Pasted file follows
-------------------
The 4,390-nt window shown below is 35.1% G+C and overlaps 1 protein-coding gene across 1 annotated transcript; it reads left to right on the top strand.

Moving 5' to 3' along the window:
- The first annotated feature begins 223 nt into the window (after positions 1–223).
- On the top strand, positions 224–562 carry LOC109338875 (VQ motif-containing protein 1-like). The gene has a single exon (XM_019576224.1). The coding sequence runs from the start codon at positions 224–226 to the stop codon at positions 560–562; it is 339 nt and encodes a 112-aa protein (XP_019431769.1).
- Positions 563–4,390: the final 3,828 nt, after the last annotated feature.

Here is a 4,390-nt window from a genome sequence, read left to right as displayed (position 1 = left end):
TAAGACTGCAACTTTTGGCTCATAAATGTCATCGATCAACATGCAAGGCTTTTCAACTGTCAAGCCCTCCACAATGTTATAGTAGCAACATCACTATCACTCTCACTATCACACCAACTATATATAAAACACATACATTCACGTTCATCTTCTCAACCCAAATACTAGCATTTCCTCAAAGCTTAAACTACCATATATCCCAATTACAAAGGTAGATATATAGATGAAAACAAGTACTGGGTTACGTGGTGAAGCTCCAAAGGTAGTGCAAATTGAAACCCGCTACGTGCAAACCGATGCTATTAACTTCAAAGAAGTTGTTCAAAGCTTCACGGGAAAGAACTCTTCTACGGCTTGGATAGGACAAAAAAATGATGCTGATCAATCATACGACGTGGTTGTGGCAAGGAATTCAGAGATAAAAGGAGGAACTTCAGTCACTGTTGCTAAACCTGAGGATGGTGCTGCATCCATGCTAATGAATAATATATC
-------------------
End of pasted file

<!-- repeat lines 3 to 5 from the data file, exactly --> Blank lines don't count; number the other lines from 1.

- The first annotated feature begins 223 nt into the window (after positions 1–223).
- On the top strand, positions 224–562 carry LOC109338875 (VQ motif-containing protein 1-like). The gene has a single exon (XM_019576224.1). The coding sequence runs from the start codon at positions 224–226 to the stop codon at positions 560–562; it is 339 nt and encodes a 112-aa protein (XP_019431769.1).
- Positions 563–4,390: the final 3,828 nt, after the last annotated feature.